We need your help now

Support from readers like you keeps The Journal open.

You are visiting us because we have something you value. Independent, unbiased news that tells the truth. Advertising revenue goes some way to support our mission, but this year it has not been enough.

If you've seen value in our reporting, please contribute what you can, so we can continue to produce accurate and meaningful journalism. For everyone who needs it.

pallasboy vessel

Here's what it takes to remake a mysterious Iron Age vessel by hand in 2015

A team from Ireland and England are trying their hand – with impressive results.

NO ONE KNOWS exactly how they made the Pallasboy Vessel – or what it was for.

But thanks to the work of four people in Cork, we now have a closer idea of what went into crafting the Iron Age artefact.

Discovered in 2000, the wooden vessel was located in Westmeath during an excavation on behalf of the National Museum.

11666135_508737025940590_946397663051259929_n Facebook Facebook

It was rescued from the Toar Bog, whose wetlands had helped preserve the wood wonderfully (although part of it had been damaged by a Bord na Móna ditcher).

It’s 1.29m long, 0.57m wide and .049m wide, and u-shaped.

Revisiting the past

Now Dr Benjamin Gearey (a lecturer in environmental archaeology in UCC), Caitriona Moore (a specialist in Irish wetland archaeology); Mark Griffiths (who creates and restores wooden artefacts); and archaeologist-turned-photographer Brian Mac Domhnaill have teamed up to try and re-create the Pallasboy Vessel, documenting their progress along the way.

11752551_511153622365597_8871615789814786058_n Facebook Facebook

Dr Gearey explained to that he often wondered what exactly went into crafting ‘a vessel as fine’ (as he describes it in his lectures) as Pallasboy.

After talking to his brother about it, he was put in contact with Mark Griffith. Then Caitriona Moore and Brian Mac Domhnaill came on board.

They successfully applied for funding from the World Wood Day Fund, which is run by the International Woodculture Society.

The finished vessel will be placed in the Cork Museum on Culture Night, for the public to see.

11212749_511153619032264_5565297677523964505_n Facebook Facebook

It has been an enlightening project.

“It has been a fascinating process – even from the start, we have learned lots of stuff. Like how difficult it is to get a suitably large specimen of alder wood,” said Gearey.

They found the wood in Bray, on grounds owned by David Brabazon, after multiple calls to different timber yards. A trip to closely examine the original Pallasboy vessel helped to cement their plans and give them a real look at how technically advanced and beautiful the vessel is.

They have been knocking the wood into place at Meitheal Mara in Cork, and blogging about the experience.

Come the end of the first day I was satisfied with the progress made. I was getting a feel for how the timber carved. Our replica tools on the other hand were proving awkward and slow compared to the matching set of contemporary ones we were using as a comparison.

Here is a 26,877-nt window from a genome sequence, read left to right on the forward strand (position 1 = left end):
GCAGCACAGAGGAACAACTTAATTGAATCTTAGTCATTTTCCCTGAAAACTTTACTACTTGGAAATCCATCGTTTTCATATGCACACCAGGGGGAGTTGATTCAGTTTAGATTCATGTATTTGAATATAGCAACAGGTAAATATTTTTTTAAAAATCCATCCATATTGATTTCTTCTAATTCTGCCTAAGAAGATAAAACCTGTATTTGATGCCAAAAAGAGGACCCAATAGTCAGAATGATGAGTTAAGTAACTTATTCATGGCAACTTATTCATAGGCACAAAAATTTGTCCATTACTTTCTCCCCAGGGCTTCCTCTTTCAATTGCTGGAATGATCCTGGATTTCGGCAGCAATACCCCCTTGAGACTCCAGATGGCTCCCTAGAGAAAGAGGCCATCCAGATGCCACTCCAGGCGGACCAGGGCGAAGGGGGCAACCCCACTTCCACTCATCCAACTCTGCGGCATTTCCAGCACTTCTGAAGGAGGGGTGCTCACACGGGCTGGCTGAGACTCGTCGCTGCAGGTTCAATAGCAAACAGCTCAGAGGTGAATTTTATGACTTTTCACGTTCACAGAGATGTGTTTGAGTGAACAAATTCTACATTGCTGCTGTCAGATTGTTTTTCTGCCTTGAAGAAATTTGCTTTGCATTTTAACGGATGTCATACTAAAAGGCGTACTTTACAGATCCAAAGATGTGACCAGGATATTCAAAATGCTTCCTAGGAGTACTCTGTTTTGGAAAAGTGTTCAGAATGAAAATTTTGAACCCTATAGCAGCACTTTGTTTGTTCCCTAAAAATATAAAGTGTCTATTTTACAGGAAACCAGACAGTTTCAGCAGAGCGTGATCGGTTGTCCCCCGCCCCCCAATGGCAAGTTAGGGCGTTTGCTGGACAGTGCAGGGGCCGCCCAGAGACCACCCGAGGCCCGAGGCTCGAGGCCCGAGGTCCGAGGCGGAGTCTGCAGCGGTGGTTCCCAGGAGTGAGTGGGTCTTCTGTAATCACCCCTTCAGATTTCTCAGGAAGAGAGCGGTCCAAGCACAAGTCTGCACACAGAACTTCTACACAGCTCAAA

11738069_512079735606319_3716572874998416806_n Facebook Facebook

“It has partly been experimental archaeology,” said Gearey. “Learning about these processes and crafting. [And learning] how many people might be able to work on these creations.”

They’re using modern tools, but have also been given some older Iron Age-style tools, so they can compare and contrast methods.

11665515_509288592552100_5177617777284136251_n Facebook Facebook

This weeks marks the final phase of the project, gearing up for Culture Night on 18 September.

There have been a lot of discussions about what the original vessel was used for, said Gearey.

11745728_511273922353567_4554590502041567081_n Facebook Facebook

Some suggest it was a very small dugout vessel, either to tow behind a boat, or tow it behind yourself. One of the original suggestions was it is some kind of feasting trough. It is very finely worked, the time they put into it… this wasn’t something that was knocked out very quickly. It was done by a very skilled woodworker.

The pattern made by the iron axe on the original boat is similar to the pattern made by axes today, but modern axes are about twice as quick, said Gearey.

He spent a day learning how to hollow the vessel out, and “completely ruined” his hands.

Each member of the group hopes to report on the project, both on the academic side or otherwise. Mac Domhnaill, for example, will be putting together a video on the process.

11214103_512748292206130_8304041383984397439_n Facebook Facebook

The group hope to highlight the craftsmanship that went into a vessel like this, but also to get people thinking about peatland in Ireland. “We wouldn’t know about this if it wasn’t for our peatland,” pointed out Gearey.

They look forward to seeing people visiting their vessel and interacting with it – no blisters required.

To read more about the Pallasboy Vessel project, visit the blog.

Read: It seems that the Celtic Tiger was good for something…>

Your Voice
Readers Comments
    Submit a report
    Please help us understand how this comment violates our community guidelines.
    Thank you for the feedback
    Your feedback has been sent to our team for review.